3. Scots remain pessimistic about the economy but less so than before

Despite a slight reduction in negativity, 73% perceive general economic conditions as worse than a year ago, down from 80% in August 2023. Looking ahead, 61% of Scots anticipate a worsening of general economic conditions in the next 12 months, while 39% expect their personal finances to deteriorate, down from 42% in August 2023. For those aged 45 and above, pessimism dominates, with 75% perceiving current economic conditions as worse than a year ago.

4. Wealthy interests prevail in the eyes of Scots

Scots overwhelmingly perceive the economy as favouring the wealthy (78%), while 53% believe it serves business interests. This trend is more pronounced among younger Scots: those 16 to 34 are more likely to view the economy as working primarily for business and the wealthy. Only one in ten (10%) believe that the economy works in their own interest.

5. The majority continue to think Scotland is heading in the wrong direction

Since August 2023, there has been a stable outlook, with 55% of Scots believing the country is heading in the wrong direction. This sentiment is particularly pronounced among men (59%) compared to women (51%) and those aged 55 and above (62%) compared to the youngest generation (46%).

6. Healthcare and cost of living continue to dominate priorities of Scots

Healthcare (48%) and cost of living (42%) remain among the top three concerns for Scots. Notably, cost of living concern has witnessed a decline of six percentage points, reflecting a shift in public focus from August 2023. These concerns are greater among those aged 16 to 44 and households with children.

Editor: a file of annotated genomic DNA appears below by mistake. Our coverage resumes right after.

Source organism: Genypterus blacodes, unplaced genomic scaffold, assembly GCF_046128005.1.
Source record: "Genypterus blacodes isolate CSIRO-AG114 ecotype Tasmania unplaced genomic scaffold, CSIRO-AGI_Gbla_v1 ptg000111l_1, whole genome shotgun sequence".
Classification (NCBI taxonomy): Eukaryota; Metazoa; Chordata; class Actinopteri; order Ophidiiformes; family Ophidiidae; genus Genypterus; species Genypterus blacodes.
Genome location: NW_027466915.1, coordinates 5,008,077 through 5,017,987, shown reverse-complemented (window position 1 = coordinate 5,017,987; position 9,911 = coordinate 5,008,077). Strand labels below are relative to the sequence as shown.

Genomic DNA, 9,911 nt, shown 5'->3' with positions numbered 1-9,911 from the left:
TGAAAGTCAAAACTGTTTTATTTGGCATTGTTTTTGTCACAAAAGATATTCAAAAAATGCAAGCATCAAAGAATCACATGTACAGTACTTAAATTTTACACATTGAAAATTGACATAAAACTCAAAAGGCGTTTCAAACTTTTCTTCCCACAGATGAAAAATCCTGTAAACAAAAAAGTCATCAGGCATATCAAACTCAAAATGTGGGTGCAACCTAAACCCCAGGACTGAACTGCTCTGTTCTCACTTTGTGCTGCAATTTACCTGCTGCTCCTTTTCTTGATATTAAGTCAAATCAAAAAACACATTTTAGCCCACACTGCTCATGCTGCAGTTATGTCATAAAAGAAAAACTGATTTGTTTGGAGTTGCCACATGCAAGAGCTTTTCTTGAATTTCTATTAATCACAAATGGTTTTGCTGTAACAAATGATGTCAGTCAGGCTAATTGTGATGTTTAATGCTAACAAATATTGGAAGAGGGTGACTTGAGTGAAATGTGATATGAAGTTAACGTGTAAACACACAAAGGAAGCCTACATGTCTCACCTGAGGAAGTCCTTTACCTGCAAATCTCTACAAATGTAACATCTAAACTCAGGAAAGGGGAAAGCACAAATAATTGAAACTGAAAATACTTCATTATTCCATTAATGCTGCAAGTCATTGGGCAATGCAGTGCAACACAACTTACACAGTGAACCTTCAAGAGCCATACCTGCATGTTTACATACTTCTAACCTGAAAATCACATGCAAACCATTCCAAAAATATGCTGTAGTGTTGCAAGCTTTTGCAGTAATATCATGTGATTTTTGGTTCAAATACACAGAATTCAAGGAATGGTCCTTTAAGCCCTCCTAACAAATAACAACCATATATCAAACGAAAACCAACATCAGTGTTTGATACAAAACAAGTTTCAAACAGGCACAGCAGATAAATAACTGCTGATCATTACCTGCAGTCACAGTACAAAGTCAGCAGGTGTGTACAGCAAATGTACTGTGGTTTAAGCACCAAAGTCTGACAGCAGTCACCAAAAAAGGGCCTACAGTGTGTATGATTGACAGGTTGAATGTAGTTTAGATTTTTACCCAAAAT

7. Cost of living retains paramount status among economic priorities

Over three-fifths of Scots (62%) view the cost of living and inflation as a key economic priority, though this is down five percentage points from August. Poverty sees an uptick, becoming a significant concern for 32% of respondents, up three percentage points from August.

8. Incremental improvements in adequacy of incomes with lingering dissatisfaction

Satisfaction with income covering the cost of living has increased modestly to 37%, but dissatisfaction remains high at 45%. Satisfaction with the ability to meet household bills and balance commitments has improved.

9. Shifting confidence in employment prospects

Confidence in securing another job within three months has significantly improved, with 50% expressing confidence, contrasting with 57% lacking confidence in February 2023. This shift indicates a more positive perception of job market prospects among Scots.

10. Mixed views on relationship between economic growth and environmental prosperity

While one in two (49%) agree that economic growth improves wellbeing for an average member of society, a similar number (48%) believe that there is conflict between economic growth and environmental prosperity. Notably, this conflict perception has decreased by 11 percentage points since October 2021.